How to tailor your resume work experience

Now that you've written your resume work experience section, you're ready to start job-hunting. But wait! Don't just fire off your master resume to every vacant job! You may have spent time perfecting the layout and the wording, but there's one final step before you hit send.

With the job posting in front of you, you'll need to tailor your resume work experience to your target role. What does that mean? Well, go through the advert and highlight the key requirements for the role, then make sure they're reflected back, very clearly, within your resume. Aim to use the exact words you've highlighted, so that your resume pops up when recruiters carry out a keyword search.

For example, you may notice that the role requires someone who can code in C#, but your resume currently states “programming.” Changing that one word to “coding in C#” aligns your resume better with the role requirements. Do this with every point you've highlighted and watch your resume fly to the top of the pile!

Resume work experience FAQs

Pulling together your resume work experience can be tricky, so we've pulled the most common questions together to make it easier for you.

Do employment gaps on a resume matter?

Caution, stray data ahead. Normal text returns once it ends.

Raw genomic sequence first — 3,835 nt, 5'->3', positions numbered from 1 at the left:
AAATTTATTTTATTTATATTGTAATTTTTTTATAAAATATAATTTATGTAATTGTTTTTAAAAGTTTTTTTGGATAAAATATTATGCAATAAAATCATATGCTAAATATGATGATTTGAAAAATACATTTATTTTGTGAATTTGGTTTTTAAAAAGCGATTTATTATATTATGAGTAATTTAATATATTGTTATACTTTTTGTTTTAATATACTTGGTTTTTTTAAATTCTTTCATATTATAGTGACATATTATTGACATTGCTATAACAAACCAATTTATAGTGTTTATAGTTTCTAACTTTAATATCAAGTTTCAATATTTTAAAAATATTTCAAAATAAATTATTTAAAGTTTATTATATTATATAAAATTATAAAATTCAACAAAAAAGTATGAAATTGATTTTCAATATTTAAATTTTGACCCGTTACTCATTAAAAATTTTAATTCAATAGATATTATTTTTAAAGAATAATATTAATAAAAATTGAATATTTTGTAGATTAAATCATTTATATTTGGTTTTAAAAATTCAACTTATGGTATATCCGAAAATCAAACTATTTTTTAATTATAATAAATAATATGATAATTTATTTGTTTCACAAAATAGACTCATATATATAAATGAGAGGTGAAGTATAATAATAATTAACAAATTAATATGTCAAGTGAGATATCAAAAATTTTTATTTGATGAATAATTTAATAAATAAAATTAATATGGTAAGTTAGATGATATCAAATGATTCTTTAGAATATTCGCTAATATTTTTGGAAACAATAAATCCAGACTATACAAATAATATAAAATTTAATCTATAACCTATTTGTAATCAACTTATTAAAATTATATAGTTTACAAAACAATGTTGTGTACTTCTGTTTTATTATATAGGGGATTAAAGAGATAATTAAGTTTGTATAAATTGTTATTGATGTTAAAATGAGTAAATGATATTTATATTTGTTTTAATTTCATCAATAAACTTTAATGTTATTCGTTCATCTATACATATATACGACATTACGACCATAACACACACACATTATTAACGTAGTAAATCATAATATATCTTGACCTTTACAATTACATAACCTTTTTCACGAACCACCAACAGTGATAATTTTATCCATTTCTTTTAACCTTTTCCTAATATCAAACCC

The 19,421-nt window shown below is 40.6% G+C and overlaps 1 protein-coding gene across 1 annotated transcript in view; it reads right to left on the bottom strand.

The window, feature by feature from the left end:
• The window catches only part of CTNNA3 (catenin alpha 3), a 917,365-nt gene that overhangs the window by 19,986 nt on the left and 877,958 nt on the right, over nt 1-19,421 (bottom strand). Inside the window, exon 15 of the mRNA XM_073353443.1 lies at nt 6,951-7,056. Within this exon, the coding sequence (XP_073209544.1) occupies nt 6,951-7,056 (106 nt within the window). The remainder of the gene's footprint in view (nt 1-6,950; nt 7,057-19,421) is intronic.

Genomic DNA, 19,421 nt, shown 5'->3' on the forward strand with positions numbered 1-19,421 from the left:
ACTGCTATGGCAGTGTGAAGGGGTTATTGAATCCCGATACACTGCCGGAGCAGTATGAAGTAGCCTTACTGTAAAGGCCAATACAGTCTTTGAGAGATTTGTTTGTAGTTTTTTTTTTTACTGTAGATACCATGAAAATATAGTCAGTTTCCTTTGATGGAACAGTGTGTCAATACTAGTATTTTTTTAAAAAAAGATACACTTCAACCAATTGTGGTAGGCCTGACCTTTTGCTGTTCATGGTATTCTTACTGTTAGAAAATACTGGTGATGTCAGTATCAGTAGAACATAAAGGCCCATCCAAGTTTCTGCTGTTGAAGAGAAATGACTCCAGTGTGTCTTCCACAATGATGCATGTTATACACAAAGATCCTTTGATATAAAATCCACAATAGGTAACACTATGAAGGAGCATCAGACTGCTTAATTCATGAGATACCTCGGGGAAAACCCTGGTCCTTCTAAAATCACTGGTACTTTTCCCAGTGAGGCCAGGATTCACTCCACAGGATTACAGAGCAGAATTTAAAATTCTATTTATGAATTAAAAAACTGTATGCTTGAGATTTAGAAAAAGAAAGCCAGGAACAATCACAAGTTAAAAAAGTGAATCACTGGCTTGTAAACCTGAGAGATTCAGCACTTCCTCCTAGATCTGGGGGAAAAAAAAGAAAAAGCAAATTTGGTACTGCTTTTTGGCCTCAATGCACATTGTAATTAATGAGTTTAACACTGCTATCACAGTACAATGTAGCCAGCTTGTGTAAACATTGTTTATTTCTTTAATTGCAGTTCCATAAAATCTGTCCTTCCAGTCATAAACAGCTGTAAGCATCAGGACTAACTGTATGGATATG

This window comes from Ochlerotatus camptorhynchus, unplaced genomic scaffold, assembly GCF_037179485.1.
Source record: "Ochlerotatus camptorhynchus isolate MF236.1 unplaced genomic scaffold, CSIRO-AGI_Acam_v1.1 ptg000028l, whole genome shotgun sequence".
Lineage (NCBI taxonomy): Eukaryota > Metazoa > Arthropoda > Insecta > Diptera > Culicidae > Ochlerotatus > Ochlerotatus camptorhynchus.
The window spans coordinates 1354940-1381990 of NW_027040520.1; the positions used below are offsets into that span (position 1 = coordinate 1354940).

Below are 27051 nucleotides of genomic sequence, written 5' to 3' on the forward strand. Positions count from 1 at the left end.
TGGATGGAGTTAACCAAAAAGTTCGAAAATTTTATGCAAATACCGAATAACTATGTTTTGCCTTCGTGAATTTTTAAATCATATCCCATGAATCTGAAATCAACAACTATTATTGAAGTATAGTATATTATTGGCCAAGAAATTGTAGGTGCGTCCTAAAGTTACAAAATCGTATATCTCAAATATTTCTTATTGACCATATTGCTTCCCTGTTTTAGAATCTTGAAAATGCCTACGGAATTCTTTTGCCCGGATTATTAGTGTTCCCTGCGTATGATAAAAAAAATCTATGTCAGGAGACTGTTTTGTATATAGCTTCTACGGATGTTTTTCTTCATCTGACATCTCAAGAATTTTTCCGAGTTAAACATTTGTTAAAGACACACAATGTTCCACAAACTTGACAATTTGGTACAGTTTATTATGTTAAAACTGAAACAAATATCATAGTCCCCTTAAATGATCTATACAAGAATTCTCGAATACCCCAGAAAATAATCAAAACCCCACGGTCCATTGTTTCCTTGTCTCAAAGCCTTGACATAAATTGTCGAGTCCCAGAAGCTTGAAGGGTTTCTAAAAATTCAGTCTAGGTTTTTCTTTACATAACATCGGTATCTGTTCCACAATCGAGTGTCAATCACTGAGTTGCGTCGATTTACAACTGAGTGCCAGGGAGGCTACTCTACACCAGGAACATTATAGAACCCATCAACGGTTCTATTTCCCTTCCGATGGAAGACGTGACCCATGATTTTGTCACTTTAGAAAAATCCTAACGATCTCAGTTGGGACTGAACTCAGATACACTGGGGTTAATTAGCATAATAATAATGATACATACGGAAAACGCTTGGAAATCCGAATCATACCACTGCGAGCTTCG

Employment gaps are a perfectly normal part of life, so embrace the gap! If you've had a break longer than a few months, though, it may help to positively (but briefly) address the gap on your resume. Here are some suggestions on how you could do that:

  • 2020 – 2023 – Planned career break to raise a family

  • 2018 – 2019 – Career break due to redundancy: time spent pursuing an online course and completing home renovations

  • 2023 – 2024 – Career break due to illness: now fully recovered and fit to return to full-time work 

Should I include work experience that's not relevant to my target job?

Sometimes, life can blow you in unexpected directions. If you've had a role that doesn't align with your current career aspirations, it need not be a problem. Consider these suggestions:

  • Eliminate the role. If taking the role off the resume won't leave a gaping and unexplained hole, you can simply remove it, no questions asked.

  • Minimize the role. If removing the role would raise unnecessary questions, include it – briefly. Keep the same sub-headings as usual, but don't dedicate more than a line or two to your responsibilities and achievements, just mention the job and move on.

  • Reframe the role. Rather than focusing on the irrelevant aspects of the role, just write about the transferable parts.

Can you include volunteer experience?

Absolutely! Volunteering is generally very positively viewed. We described above how a student with no work experience can include volunteering on their resume, but what if you have a solid career already? You have four options here:

  • Use it to cover a gap. Volunteering can be used to cover a gap in your resume if you include it as part of your work experience section. Treat it as you would a paid role.

  • Create a volunteering section. If your voluntary work uses relevant skills that aren't coming through elsewhere on your resume, create a separate volunteering section, laid out in the same way as the work experience section. While you won't want to go into such great detail, it gives you the opportunity to highlight information that would otherwise go unmentioned.